Why Is Everyone Rushing Into Bonds Again?
In February the financial press was alight with the new phrase “ the great rotation”. A term used to describe the theory that investors were piling out of safe haven assets such as bonds and returning to global share markets in droves. This was occurring on the back of very strong performances by the the S&P 500 in the US and the ASX200 in Australia over 2012 and the start of 2013.
As the graph below shows, the great rotation has thrown itself into reverse. This reversal was aided by worse than expected world economic growth indicators, the US Sequester and the Cypriot banking crisis. In Australia the slowing commodities boom, higher unemployment and a worsening federal government fiscal position have all contributed to investors looking for traditional safe haven investments.
Proponents of the Great Rotation argument have pointed to the decades-long rally in the bond market suggesting long-term charts show that there isn’t much value left in the space. While U.S. government bonds may be richly valued relative to history, they certainly aren’t richly valued relative to many of their peers around the globe. In the United States, for example, 30-year government bonds yield 2.87%. By contrast, the German 30-year yields 2.17%, the Japanese 30-year yields 1.61%, and the Canadian 30-year yields 2.34%.
Commentators are now becoming bullish on bonds based on both U.S. economic data together with technical factors. Treasuries are one of the world’s biggest “safe haven” investments, so when economic growth slows, they tend to catch a bid. The Citigroup Economic Surprise Index just went negative this week, meaning economic data is expected to start being announced further below consensus expectations.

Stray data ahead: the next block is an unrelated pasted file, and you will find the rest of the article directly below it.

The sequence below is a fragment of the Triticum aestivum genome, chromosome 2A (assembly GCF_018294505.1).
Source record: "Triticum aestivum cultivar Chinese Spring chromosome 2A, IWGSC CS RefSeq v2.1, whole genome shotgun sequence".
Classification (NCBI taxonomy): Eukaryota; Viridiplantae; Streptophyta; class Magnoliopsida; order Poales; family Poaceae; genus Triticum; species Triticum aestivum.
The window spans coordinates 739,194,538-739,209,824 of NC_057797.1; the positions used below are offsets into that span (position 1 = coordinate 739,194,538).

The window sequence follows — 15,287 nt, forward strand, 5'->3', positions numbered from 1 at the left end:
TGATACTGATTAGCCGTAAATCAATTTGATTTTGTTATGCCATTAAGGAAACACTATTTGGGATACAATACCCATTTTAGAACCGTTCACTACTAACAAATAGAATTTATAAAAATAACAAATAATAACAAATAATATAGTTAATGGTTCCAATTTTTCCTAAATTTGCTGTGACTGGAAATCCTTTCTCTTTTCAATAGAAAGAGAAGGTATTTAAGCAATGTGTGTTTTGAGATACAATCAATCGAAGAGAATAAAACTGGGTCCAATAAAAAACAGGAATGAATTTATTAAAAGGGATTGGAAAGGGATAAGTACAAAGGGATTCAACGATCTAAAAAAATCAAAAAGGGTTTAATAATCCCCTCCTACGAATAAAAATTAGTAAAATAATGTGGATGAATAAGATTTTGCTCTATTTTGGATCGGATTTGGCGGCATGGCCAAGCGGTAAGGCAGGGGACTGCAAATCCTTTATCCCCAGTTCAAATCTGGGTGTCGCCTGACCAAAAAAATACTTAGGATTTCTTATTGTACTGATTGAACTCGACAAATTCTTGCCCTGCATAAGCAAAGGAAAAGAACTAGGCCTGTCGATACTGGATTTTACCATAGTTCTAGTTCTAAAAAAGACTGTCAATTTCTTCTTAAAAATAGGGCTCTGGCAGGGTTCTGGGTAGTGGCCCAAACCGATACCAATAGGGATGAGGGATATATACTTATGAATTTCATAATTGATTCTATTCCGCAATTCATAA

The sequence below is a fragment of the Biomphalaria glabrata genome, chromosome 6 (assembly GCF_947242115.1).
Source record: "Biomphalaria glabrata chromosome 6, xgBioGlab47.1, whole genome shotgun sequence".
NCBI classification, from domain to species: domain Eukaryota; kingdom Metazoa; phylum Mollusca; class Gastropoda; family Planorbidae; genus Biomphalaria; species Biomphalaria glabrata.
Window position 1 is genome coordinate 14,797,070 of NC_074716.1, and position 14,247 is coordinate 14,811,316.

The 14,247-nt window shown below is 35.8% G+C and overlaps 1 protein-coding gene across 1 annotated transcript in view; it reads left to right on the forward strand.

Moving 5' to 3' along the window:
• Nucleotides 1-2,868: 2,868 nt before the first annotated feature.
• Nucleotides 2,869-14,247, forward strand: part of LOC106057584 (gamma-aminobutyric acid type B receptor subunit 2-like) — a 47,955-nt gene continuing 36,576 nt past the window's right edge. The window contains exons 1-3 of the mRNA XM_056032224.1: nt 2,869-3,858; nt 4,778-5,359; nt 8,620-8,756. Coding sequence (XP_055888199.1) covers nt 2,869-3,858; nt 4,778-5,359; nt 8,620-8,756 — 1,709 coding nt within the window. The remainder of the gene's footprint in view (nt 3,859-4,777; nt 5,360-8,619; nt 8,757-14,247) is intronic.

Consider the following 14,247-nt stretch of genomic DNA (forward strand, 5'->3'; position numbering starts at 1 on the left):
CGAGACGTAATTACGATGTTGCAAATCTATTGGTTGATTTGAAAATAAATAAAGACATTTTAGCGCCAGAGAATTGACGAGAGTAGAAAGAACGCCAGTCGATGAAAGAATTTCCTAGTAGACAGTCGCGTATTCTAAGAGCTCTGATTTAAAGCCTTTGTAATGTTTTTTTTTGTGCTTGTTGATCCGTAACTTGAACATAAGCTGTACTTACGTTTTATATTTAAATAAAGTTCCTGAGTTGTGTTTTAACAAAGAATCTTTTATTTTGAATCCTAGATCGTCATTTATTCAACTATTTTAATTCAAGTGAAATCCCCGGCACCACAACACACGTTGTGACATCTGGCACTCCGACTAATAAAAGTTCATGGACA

On the technical side, the Federal Reserve is continuing to buy up so much of the market, that it’s making it very harder for investors to get back on the right side of the trade. Rising debt-to-GDP ratios have been cited as a reason to be invested in Treasuries, given “off-balance sheet debt pushing the U.S. above [the 90%] threshold and unprecedented world debt-to-GDP off the charts. That 90% figure, of course, comes from a controversial study by Harvard economists Carmen Reinhart and Kenneth Rogoff finding that high levels of debt relative to GDP slow economic growth.
Of course bond markets are only one side of the equation. Equity markets have also thrown themselves into reverse, with the ASX200 coming of recent highs and dropping below 5000 points, and the Dow Jones Industrial Average pulling back from all time record highs.
Our view remains unchanged from our earlier article The Great Rotation or The Great Spin. Earnings did not (and do not) back up the increase in stock market values. The world economy remains fragile and susceptible to shocks, evidenced by the recent Cypriot banking crisis. Global economic growth remains subdued and locally the Australian economy seems to be deteriorating with unemployment rising and the federal budget position worsening. As such investors are continuing to seek traditional safe haven assets such as bonds until the global economic outlook becomes more stable. The Great Rotation story seems to have fizzled almost as quickly as it began.